Annie, a contestant on MasterChef, who in turn attributed the recipe for these Swedish potatoes to Nigella Lawson

 How easy…

Very, very easy – they do themselves while you do other things!

 

Chicken Breasts Duxelle with Whisky and Mustard Cream Sauce

Ooooh, this was such a surprise – the photograph does not do this dish justice – it is absolutely scrumptious. The duxelles provide a rich depth of flavour that lifts the humble chicken breast to a thing of utter deliciousness and the whisky and mustard cream sauce – simply sublime – we could have easily licked the dish clean were it not for our impeccable manners – try this one – we will be having it again and again. Easy, cheap and so, so special. Yummy doesn’t cover it!

Serves 4

What you need…

Cocktail sticks!

Small baking dish, lightly buttered

4 large boneless chicken breasts, skinned

1 tablespoon rapeseed oil

Sea salt and black pepper

2 tablespoons whisky

3 tablespoons white wine

3 tablespoons water

Chicken stock made from a stockpot and water

for the duxelle

45g butter

150g brown mushrooms, cleaned and finely chopped

6 spring onions, chopped

1 small carrot, peeled and finely chopped

3 teaspoons fresh rosemary needles, finely chopped

Sea salt and black pepper

for the sauce

30g butter

2 tablespoons plain flour

1 egg yolk

150ml soured cream

1 teaspoon Dijon mustard

2 teaspoon whisky

1 teaspoon sugar

What to do…

Let’s start with the duxelle, which you can do in advance if you like. Heat the butter over a moderate heat and fry the mushrooms, spring onions, carrot rosemary, salt and pepper for 15 minutes, stirring occasionally. Set aside.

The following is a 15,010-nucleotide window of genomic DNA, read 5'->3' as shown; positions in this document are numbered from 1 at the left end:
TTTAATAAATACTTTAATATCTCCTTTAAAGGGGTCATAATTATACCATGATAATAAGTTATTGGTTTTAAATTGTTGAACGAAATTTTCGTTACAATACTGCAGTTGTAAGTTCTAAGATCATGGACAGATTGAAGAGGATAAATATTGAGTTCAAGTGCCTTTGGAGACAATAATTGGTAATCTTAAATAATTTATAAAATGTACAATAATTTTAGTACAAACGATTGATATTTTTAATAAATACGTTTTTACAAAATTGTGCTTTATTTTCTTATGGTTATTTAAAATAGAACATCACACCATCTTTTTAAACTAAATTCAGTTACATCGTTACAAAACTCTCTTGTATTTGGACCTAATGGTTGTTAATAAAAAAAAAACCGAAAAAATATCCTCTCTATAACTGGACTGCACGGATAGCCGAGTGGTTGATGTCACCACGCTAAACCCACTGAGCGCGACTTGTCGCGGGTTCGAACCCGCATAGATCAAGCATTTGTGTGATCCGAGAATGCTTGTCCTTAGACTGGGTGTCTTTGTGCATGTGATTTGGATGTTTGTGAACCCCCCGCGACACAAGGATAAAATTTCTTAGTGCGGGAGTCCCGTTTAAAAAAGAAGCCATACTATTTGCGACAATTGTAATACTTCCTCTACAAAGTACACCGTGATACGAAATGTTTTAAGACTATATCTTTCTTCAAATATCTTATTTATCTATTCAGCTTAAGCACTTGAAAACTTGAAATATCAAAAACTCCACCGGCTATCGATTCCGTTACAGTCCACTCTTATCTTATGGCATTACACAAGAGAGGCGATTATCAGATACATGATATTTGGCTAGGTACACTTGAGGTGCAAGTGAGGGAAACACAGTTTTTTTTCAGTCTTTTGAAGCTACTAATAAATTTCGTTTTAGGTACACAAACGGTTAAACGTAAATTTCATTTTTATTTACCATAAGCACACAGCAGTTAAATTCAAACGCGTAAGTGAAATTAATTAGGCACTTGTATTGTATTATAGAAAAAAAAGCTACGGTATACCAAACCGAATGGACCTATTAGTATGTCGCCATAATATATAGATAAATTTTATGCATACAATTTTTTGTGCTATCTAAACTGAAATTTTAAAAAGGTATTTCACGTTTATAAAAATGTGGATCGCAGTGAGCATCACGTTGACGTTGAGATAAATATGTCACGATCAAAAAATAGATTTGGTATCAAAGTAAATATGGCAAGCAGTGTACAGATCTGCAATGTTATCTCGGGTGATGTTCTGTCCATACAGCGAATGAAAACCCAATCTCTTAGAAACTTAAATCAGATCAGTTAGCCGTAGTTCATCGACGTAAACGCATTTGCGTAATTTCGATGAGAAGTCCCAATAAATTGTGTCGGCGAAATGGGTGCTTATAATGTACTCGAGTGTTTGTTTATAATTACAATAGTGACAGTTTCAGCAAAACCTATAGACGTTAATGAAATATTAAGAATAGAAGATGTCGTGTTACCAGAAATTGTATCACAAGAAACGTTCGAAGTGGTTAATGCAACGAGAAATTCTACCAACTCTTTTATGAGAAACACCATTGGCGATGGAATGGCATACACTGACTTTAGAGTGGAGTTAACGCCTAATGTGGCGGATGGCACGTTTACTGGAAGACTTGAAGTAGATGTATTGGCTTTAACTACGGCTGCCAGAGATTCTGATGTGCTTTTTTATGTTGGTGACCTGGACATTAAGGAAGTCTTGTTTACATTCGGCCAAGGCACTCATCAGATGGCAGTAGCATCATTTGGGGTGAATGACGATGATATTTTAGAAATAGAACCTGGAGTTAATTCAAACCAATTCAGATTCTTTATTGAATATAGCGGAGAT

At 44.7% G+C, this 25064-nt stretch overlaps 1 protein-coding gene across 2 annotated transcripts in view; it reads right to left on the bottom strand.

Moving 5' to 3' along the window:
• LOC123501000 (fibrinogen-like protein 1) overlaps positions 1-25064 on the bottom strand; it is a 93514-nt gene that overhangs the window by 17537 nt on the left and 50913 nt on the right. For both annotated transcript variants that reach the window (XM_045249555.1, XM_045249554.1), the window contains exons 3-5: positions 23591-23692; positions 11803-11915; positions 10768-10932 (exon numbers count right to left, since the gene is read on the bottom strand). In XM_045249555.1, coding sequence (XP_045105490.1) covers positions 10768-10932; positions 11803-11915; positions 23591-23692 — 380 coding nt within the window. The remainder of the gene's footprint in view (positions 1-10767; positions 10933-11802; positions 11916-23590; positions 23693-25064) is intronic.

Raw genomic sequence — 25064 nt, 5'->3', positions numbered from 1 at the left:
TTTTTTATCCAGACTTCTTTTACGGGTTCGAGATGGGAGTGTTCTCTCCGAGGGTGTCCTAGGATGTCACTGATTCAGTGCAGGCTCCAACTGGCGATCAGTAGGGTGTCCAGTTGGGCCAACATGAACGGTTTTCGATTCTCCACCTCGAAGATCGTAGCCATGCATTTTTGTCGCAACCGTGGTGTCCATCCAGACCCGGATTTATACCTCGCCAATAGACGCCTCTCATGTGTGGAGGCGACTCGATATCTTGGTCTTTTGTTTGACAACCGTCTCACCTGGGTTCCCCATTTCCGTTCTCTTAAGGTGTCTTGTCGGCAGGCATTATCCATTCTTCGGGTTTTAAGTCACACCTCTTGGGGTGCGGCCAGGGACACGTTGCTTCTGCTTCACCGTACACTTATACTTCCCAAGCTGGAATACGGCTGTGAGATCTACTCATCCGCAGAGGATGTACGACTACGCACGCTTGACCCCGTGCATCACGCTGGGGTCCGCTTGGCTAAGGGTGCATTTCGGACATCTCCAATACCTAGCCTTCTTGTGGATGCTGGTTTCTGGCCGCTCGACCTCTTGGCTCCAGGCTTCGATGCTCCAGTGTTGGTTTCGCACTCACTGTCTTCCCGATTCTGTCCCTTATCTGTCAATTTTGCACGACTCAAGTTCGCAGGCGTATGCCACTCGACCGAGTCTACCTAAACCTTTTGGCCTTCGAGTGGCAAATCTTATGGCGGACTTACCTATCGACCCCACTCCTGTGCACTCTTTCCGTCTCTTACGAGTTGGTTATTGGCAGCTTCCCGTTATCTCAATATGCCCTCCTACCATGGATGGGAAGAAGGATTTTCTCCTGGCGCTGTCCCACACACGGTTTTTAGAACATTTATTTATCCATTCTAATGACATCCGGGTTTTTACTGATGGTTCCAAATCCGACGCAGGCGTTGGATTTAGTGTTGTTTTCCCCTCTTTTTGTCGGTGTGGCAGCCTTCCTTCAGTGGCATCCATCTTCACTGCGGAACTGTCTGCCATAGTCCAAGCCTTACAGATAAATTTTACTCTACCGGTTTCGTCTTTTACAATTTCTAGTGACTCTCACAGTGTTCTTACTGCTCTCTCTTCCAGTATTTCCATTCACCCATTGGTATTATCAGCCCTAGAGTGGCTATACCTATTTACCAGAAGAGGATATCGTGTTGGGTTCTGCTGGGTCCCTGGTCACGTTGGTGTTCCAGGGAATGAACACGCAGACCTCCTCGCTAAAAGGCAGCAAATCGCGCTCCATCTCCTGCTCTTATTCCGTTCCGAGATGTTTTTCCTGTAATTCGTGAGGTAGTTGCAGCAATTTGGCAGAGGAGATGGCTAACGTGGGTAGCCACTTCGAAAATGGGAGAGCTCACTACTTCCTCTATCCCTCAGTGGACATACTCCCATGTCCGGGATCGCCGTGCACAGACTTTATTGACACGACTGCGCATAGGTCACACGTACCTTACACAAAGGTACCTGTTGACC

Take your chicken breasts and either cut pockets into each breast by slicing horizontally or flatten gently with a mallet. Either stuff the pockets with the duxelle or spoon down the length of one side of the breast and fold over. Either way, pinch to close and ‘pin’ together using cocktail sticks – they won’t look pretty but don’t worry, you’re removing the cocktail sticks later.

Heat the oil over a moderate heat and seal the breasts as best you can (given the cocktail sticks) all over and without browning. Season with salt and pepper. pour over the whisky and flame it (love a bit of drama!). Pour over water and wine. Cover and gently poach over a low heat for 20 minutes.

Remove the breasts from the pan and pop them into your baking dish. Remove the cocktail sticks and discard. Pour the remaining pan juices into a jug and add enough chicken stock to make 250ml.

To make the sauce, melt the butter over a moderate heat and tip in the flour. Using a balloon whisk, quickly beat together and cook for 1 minute. Slowly add in the hot stock, whisking all the while, until thickened. In a jug, lightly beat the egg yolk and then pour over the soured cream, mustard, whisky and sugar. Mix together. Off the heat, gradually add the cream mixture to the hot sauce, whisking again. Return to the heat and whisk until thickened. Don’t let it boil. Pour the sauce over the chicken and pop into the oven for 25 minutes to warm through. Clear up so that when you sit down to enjoy this deliciousness you are not surrounded by the debris of pots and pans! Pour wine, sit down and enjoy!

Chicken Breasts Duxelle close up w

Serving suggestion…

Rice works well with maybe some greenery (tenderstem brocolli, sugar snap peas perhaps) on the side.

Tip…

I chopped my mushrooms, carrots and rosemary in a mini food chopper – much quicker than doing it manually, even though each ingredient was done separately.

Inspired by…

Lynn Bedford Hall, New Creative Cuisine

 

 

A Little Kitchen Nugget

I realised that this food blogging culinary adventure might have gone distances that perhaps we hadn’t anticipated when two distinct things happened last week.